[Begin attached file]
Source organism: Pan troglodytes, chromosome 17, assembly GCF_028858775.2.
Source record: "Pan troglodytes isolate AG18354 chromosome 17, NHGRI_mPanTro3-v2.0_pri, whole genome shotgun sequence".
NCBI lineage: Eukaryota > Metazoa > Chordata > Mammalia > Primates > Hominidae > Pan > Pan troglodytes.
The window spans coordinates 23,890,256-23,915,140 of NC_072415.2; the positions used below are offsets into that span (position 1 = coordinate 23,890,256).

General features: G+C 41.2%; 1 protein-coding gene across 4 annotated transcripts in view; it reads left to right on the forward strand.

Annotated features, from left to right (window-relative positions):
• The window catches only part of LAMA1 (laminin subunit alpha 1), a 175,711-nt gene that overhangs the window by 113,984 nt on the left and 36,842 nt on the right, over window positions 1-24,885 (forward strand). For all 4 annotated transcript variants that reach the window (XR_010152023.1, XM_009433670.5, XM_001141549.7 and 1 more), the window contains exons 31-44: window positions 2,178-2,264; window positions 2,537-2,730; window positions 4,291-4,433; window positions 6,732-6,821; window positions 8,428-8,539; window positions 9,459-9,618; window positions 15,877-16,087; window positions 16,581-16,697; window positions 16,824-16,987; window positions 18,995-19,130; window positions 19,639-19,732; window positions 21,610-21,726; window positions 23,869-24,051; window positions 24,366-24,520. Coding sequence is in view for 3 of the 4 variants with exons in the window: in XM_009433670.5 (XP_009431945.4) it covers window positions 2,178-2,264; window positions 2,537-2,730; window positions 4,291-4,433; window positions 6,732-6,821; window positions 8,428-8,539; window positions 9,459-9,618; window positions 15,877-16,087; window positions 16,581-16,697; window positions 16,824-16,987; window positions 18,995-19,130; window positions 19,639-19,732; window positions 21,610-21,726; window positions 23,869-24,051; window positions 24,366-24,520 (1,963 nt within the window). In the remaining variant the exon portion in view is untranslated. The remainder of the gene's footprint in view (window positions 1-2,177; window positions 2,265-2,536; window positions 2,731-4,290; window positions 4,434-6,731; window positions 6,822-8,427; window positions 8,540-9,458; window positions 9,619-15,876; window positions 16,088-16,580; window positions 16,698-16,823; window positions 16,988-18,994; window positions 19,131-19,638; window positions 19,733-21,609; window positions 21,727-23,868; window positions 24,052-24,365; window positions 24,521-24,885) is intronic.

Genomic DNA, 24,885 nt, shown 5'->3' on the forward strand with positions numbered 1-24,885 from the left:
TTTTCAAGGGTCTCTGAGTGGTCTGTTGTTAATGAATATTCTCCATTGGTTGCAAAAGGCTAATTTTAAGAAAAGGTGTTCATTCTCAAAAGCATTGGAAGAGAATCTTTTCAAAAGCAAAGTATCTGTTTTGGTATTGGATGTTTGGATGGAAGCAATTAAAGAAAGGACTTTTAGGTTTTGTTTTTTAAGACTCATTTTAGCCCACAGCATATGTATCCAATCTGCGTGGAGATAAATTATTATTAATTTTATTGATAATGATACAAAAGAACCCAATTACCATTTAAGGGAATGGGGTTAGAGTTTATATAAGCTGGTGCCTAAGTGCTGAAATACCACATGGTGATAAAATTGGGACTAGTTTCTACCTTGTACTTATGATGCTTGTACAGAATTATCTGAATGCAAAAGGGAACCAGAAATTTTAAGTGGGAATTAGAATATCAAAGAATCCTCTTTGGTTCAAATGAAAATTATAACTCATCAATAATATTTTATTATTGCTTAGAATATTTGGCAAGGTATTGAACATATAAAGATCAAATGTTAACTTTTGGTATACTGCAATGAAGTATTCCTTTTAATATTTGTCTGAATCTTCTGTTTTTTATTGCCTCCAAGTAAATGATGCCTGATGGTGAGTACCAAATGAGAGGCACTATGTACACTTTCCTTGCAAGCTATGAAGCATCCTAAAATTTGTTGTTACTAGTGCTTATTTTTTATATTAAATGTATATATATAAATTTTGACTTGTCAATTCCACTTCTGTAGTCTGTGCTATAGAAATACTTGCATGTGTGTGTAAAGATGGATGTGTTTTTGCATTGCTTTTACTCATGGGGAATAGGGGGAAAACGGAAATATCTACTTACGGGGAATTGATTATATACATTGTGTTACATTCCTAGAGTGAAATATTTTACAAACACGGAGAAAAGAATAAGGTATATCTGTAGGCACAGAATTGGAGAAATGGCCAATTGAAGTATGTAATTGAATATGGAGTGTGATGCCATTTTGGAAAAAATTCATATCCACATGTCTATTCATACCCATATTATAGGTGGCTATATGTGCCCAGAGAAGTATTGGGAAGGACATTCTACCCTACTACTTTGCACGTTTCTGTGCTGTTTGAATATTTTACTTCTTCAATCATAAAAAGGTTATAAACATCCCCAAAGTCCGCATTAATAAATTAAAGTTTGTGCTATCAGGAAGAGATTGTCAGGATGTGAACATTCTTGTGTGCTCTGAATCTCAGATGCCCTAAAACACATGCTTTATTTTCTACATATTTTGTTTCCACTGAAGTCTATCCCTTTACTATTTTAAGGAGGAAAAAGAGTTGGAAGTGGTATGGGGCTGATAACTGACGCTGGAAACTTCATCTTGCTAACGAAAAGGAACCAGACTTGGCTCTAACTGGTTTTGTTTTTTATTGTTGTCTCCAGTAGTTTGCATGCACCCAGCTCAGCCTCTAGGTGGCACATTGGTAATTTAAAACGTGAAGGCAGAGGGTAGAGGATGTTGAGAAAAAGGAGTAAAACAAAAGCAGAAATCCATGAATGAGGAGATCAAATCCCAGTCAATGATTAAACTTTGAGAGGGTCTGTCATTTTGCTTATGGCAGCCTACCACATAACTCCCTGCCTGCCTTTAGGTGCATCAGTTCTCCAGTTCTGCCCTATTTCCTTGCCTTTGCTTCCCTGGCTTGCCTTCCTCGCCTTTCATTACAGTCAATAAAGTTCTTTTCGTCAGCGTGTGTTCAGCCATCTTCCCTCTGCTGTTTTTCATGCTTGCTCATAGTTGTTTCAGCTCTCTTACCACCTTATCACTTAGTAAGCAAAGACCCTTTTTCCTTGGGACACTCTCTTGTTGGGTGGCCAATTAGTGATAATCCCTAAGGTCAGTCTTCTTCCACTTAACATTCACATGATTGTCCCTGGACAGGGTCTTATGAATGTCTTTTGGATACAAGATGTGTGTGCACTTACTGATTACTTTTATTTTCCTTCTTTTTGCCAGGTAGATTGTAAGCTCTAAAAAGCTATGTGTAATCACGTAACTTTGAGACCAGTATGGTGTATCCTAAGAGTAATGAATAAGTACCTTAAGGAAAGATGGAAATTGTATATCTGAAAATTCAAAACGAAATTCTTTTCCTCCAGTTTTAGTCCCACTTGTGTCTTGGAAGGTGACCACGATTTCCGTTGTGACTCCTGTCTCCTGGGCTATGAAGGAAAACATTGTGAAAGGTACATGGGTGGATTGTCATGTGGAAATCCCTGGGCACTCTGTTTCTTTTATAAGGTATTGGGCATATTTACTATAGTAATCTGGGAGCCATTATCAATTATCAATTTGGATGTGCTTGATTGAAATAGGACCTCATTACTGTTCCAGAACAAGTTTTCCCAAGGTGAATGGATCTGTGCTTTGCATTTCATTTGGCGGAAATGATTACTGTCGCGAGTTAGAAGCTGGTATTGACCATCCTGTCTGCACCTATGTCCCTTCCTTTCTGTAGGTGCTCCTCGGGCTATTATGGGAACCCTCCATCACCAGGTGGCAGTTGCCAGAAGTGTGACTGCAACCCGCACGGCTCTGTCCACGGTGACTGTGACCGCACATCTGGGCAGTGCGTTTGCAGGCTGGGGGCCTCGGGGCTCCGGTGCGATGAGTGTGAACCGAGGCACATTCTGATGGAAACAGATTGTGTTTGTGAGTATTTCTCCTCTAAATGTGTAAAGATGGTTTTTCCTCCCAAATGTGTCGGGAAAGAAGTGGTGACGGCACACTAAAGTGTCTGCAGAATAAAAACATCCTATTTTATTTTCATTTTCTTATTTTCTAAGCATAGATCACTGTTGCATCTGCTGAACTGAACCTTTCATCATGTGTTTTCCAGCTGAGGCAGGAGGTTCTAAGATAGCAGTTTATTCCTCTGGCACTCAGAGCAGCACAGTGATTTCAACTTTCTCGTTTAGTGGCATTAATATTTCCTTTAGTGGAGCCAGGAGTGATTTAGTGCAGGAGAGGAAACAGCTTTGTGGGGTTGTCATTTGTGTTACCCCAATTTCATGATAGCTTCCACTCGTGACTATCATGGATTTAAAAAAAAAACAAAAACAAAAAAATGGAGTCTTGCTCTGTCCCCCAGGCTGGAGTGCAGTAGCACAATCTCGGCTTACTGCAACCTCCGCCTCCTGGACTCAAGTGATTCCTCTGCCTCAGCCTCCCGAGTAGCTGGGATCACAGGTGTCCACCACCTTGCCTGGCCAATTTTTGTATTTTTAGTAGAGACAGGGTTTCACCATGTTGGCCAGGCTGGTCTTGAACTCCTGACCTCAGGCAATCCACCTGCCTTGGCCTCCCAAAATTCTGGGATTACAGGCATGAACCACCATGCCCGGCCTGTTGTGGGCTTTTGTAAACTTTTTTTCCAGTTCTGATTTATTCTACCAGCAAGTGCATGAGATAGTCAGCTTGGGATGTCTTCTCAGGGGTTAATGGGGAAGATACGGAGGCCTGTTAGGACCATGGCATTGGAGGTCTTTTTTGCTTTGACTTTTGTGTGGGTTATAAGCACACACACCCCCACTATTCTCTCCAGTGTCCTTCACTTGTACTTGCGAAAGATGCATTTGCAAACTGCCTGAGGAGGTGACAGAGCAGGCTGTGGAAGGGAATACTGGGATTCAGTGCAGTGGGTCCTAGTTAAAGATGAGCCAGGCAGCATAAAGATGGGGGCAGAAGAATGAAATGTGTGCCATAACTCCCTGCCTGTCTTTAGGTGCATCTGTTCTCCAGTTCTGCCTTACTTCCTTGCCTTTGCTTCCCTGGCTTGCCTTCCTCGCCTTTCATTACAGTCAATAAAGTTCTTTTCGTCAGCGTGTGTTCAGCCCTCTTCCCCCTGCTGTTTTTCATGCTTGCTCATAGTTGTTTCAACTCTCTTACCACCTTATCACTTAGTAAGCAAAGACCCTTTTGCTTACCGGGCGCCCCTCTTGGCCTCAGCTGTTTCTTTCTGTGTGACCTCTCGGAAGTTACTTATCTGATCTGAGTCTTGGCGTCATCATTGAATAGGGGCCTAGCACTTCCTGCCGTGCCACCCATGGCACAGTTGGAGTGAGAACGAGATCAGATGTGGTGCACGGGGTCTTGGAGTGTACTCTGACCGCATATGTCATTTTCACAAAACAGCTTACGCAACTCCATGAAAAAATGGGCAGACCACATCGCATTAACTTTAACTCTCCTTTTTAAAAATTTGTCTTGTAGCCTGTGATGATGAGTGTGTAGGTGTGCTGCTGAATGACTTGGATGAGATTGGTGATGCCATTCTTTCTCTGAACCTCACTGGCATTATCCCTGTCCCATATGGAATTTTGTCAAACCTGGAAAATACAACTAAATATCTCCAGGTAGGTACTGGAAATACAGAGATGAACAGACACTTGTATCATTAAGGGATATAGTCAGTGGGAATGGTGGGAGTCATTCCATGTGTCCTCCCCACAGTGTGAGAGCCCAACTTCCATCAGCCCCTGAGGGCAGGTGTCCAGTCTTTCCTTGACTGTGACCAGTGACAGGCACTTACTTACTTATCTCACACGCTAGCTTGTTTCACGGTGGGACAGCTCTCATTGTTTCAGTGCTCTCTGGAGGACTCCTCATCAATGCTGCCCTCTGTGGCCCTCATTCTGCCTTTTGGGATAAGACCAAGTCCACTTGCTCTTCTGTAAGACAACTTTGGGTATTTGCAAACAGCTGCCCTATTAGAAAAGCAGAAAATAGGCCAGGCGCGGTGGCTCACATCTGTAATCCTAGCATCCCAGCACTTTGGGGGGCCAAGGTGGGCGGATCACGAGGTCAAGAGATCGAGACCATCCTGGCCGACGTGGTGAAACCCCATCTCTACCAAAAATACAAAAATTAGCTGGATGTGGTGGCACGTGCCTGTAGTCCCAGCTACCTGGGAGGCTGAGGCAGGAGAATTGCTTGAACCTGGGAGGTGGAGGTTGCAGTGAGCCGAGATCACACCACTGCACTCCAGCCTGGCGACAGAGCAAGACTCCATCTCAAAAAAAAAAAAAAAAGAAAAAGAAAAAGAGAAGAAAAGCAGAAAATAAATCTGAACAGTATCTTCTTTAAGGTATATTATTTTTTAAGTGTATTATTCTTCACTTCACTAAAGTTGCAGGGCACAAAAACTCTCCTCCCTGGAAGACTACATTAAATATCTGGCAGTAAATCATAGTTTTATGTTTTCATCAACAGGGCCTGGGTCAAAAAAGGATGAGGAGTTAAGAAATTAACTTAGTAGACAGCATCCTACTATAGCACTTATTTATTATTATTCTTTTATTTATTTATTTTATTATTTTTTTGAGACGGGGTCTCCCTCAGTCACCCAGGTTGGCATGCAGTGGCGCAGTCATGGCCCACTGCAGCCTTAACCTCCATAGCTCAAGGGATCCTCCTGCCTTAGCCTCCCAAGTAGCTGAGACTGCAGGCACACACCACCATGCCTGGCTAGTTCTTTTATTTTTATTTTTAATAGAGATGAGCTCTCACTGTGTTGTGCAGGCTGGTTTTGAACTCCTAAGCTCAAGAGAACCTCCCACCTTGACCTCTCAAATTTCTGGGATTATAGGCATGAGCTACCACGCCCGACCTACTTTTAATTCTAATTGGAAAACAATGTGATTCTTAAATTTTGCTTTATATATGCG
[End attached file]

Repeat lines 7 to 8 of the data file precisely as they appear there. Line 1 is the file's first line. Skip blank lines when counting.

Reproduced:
• The window catches only part of LAMA1 (laminin subunit alpha 1), a 175,711-nt gene that overhangs the window by 113,984 nt on the left and 36,842 nt on the right, over window positions 1-24,885 (forward strand). For all 4 annotated transcript variants that reach the window (XR_010152023.1, XM_009433670.5, XM_001141549.7 and 1 more), the window contains exons 31-44: window positions 2,178-2,264; window positions 2,537-2,730; window positions 4,291-4,433; window positions 6,732-6,821; window positions 8,428-8,539; window positions 9,459-9,618; window positions 15,877-16,087; window positions 16,581-16,697; window positions 16,824-16,987; window positions 18,995-19,130; window positions 19,639-19,732; window positions 21,610-21,726; window positions 23,869-24,051; window positions 24,366-24,520. Coding sequence is in view for 3 of the 4 variants with exons in the window: in XM_009433670.5 (XP_009431945.4) it covers window positions 2,178-2,264; window positions 2,537-2,730; window positions 4,291-4,433; window positions 6,732-6,821; window positions 8,428-8,539; window positions 9,459-9,618; window positions 15,877-16,087; window positions 16,581-16,697; window positions 16,824-16,987; window positions 18,995-19,130; window positions 19,639-19,732; window positions 21,610-21,726; window positions 23,869-24,051; window positions 24,366-24,520 (1,963 nt within the window). In the remaining variant the exon portion in view is untranslated. The remainder of the gene's footprint in view (window positions 1-2,177; window positions 2,265-2,536; window positions 2,731-4,290; window positions 4,434-6,731; window positions 6,822-8,427; window positions 8,540-9,458; window positions 9,619-15,876; window positions 16,088-16,580; window positions 16,698-16,823; window positions 16,988-18,994; window positions 19,131-19,638; window positions 19,733-21,609; window positions 21,727-23,868; window positions 24,052-24,365; window positions 24,521-24,885) is intronic.

Genomic DNA, 24,885 nt, shown 5'->3' on the forward strand with positions numbered 1-24,885 from the left: